Those along Massachusetts' South Shore have not just been enjoying the warm weather, but also a rare treat, seeing dozens of right whales off the coast of Marshfield.
The whales started swimming closer and closer over the weekend, and residents lined Ocean Street to catch a glimpse. No boat is needed to spot their fins and their spouts out at sea. The spectacle is visible from the shore.
The species is endangered, with fewer than 500 believed to be left on the planet, and experts estimate roughly 50 are swimming and feeding in Marshfield.
Their food source is closer than ever and the Marshfield Harbormaster said they are seeing more of them than ever as they feast on a crustacean known as krill.
NBC10 Boston was invited on board the Harbormaster's boat Monday for a whale watch, where crews were surrounded by the species within minutes. Many of the right whales were spotted less than a mile off shore, but those looking to see them up close have to follow the rules.
"Boaters have to stay 500 yards away and vessels over 65 feet have to maintain a speed of 10 knots or less," Harbormaster Mike DiMeo said.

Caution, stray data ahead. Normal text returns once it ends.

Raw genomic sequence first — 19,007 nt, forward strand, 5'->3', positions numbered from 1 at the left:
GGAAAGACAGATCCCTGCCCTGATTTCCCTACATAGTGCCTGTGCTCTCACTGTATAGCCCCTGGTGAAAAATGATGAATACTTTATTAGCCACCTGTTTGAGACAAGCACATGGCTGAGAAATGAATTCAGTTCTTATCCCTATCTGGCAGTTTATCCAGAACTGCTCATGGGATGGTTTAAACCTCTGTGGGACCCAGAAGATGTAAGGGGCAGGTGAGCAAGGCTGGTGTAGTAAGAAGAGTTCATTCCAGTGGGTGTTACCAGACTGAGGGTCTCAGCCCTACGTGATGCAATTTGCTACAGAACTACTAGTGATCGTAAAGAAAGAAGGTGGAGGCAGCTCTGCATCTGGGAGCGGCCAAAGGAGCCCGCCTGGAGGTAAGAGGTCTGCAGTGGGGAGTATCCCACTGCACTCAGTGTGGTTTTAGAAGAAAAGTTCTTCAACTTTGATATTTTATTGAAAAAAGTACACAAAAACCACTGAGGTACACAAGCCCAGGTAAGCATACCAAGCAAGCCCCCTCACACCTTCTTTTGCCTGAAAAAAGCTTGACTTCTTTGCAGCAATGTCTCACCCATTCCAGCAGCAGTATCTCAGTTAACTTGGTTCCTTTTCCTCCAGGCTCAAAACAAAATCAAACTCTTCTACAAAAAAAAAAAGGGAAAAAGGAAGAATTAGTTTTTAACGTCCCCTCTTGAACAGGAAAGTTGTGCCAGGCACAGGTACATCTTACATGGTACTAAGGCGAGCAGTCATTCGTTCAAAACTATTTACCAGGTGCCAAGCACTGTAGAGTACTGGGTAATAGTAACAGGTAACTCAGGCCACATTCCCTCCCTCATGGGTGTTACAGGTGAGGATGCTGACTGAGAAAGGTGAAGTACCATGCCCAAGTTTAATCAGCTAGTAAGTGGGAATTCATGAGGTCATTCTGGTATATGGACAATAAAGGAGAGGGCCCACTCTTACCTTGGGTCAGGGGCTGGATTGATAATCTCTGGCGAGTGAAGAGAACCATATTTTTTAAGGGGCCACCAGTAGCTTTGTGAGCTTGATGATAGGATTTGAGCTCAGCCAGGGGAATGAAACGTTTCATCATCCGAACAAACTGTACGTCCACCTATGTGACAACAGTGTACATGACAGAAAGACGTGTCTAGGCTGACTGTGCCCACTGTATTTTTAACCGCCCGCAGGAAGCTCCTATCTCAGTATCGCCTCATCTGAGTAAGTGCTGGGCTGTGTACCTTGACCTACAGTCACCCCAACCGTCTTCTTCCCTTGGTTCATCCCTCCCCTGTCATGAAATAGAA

Those who get too close going too fast risk facing a hefty fine. Given the warm weather, the harbormaster and Coast Guard are warning boat owners to be cautious.
As the whales eat out on the water, business owners say they appreciate more customers eating at the restaurants. The Jetty restaurant was packed over the weekend. The whale watching frenzy creating a pre-season boost they said is much needed after a brutal winter.
"Maybe it's payback for the winter we had," owner Tracy Vaughan said. "Now, we got the nice weather, and the whales have come, and so it's bringing people down to see them, it's awesome."
Experts do not know how long the right whales will be swimming near Marshfield, but lobstermen are anxious. They are ready to put their traps in the water starting May 1, but will not be able to if the right whales are still close.